Stephen Schryer

 

On his book Fantasies of the New Class: Ideologies of Professionalism in Post-World War II U.S. Fiction

Cover Interview of May 09, 2011

In a nutshell

In the decades after World War II, the United States experienced an unprecedented boom in higher education.  This boom altered the demographics of American society, creating a growing, educated middle class that was essential to the nation’s knowledge-based economy.  In Fantasies of the New Class, I explore the impact of this demographic shift on postwar U.S. fiction and criticism.

Faced with an expanded audience who were, at least potentially, consumers of literary culture, writers envisaged themselves as educators with a special mission.  They believed that they could fashion an aesthetically-attuned professional class who would transform American capitalism from within.

Reading Don DeLillo, Ralph Ellison, Mary McCarthy, Saul Bellow, Marge Piercy, Ursula K. LeGuin, Lionel Trilling, and John Crowe Ransom, among others, I argue that this exalted belief in literature’s influence was a constitutive illusion of postwar literary culture.  This belief led writers to embrace a transformed conception of literary representation.  They conceived of social reality as a tissue of ideas produced by competing knowledge elites, and they reshaped the American novel accordingly.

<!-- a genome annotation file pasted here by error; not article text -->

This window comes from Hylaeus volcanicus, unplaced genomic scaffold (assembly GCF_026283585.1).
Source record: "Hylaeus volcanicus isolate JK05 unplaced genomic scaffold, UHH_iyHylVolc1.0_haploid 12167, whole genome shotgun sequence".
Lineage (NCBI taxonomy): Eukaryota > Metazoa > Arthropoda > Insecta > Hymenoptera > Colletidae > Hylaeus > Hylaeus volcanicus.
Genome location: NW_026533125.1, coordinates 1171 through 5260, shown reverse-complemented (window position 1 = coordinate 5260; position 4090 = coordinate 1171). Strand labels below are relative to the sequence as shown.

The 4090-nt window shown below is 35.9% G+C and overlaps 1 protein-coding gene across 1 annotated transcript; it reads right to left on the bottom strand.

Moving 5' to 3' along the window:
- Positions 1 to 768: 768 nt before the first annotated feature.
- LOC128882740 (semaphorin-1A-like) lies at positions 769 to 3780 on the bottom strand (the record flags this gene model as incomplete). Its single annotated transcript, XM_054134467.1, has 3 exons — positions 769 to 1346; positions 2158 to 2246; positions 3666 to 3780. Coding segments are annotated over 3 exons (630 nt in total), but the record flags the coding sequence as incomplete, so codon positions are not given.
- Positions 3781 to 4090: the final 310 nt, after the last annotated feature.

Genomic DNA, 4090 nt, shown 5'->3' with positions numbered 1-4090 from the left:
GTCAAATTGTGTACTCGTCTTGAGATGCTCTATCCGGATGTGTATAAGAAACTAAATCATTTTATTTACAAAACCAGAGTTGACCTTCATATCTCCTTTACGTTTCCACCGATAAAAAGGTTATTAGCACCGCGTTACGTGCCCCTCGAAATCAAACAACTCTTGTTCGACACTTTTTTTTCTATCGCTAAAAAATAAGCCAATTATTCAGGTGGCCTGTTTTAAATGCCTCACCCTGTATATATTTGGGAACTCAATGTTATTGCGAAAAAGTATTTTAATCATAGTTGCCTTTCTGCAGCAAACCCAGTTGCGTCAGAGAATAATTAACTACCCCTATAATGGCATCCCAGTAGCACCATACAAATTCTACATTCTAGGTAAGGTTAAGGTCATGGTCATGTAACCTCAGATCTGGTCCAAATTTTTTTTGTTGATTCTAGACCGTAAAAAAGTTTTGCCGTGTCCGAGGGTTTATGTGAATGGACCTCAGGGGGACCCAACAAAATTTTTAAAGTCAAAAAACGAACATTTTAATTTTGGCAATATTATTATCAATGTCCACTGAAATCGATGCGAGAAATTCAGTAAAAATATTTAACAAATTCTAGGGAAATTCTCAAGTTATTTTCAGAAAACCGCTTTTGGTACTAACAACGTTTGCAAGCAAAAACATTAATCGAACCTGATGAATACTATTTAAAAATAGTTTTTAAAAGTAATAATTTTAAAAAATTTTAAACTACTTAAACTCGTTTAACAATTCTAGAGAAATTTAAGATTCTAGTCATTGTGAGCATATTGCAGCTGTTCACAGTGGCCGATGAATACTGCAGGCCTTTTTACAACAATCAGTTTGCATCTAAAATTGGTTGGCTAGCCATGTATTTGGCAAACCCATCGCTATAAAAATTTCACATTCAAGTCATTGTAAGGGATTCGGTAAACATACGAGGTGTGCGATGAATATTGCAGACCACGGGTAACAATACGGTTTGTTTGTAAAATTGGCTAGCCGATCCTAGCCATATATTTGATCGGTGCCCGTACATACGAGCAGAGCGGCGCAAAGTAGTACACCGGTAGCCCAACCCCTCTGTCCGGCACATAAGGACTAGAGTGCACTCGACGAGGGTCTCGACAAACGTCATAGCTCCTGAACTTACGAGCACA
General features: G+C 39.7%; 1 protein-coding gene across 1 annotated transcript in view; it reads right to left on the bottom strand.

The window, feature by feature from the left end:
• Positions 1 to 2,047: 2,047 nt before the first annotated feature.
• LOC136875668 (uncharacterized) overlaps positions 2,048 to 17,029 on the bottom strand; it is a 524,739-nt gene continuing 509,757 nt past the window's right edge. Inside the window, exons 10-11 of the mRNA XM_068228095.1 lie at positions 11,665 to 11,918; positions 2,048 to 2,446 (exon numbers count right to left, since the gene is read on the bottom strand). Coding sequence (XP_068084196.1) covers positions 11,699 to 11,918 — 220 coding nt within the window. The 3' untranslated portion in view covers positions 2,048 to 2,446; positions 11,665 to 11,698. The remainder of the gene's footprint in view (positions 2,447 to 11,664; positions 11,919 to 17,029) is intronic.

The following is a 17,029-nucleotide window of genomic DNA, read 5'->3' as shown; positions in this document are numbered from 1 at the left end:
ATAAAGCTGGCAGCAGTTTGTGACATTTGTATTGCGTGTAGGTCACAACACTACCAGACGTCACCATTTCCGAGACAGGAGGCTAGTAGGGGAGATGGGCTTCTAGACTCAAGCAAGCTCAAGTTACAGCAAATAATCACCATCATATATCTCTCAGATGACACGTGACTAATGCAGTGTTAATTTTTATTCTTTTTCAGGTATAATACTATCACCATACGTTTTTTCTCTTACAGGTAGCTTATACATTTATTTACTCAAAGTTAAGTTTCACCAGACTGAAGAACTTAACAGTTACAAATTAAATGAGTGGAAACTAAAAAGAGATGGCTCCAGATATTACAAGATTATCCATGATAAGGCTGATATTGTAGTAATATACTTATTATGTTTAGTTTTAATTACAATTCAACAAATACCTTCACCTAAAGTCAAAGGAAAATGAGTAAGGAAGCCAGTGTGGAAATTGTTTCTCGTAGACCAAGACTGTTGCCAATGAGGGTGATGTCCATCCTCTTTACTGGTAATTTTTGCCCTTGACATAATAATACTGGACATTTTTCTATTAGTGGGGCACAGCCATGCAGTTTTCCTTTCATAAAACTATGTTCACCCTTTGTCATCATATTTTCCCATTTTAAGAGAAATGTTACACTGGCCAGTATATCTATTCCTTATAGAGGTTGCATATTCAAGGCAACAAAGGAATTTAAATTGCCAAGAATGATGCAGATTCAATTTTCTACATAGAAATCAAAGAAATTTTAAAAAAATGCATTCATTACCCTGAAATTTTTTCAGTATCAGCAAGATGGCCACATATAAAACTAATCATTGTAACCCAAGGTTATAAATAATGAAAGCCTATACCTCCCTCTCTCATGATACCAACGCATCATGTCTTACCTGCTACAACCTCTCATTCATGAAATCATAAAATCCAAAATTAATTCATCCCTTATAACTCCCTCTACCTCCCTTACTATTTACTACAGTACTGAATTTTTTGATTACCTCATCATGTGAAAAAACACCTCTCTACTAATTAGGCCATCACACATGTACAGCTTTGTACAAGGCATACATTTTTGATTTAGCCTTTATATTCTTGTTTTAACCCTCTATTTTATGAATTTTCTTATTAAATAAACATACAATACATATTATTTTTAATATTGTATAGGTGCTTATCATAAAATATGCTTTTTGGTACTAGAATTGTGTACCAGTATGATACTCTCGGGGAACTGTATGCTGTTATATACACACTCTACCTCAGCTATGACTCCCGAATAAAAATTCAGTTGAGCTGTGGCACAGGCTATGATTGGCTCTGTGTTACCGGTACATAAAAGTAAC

More broadly, American writers’ belief in the power of literary education resonated with models of intellectual agency shared by scholars from a variety of disciplines.  Between the 1940s and 1970s, sociologists like Talcott Parsons, Gunnar Myrdal, C. Wright Mills, Daniel Bell, Alvin Gouldner, Irving Kristol, and others, believed that the professional or new class was in the process of displacing the capital-owning bourgeoisie.  Shaped by the anti-materialistic culture of the university, the new class would usher in a more humane capitalism, a prospect that these writers viewed with either cautious optimism or chagrin.

My book highlights both the promise and flaws inherent in this exaggerated belief in the efficacy of new class cultural politics.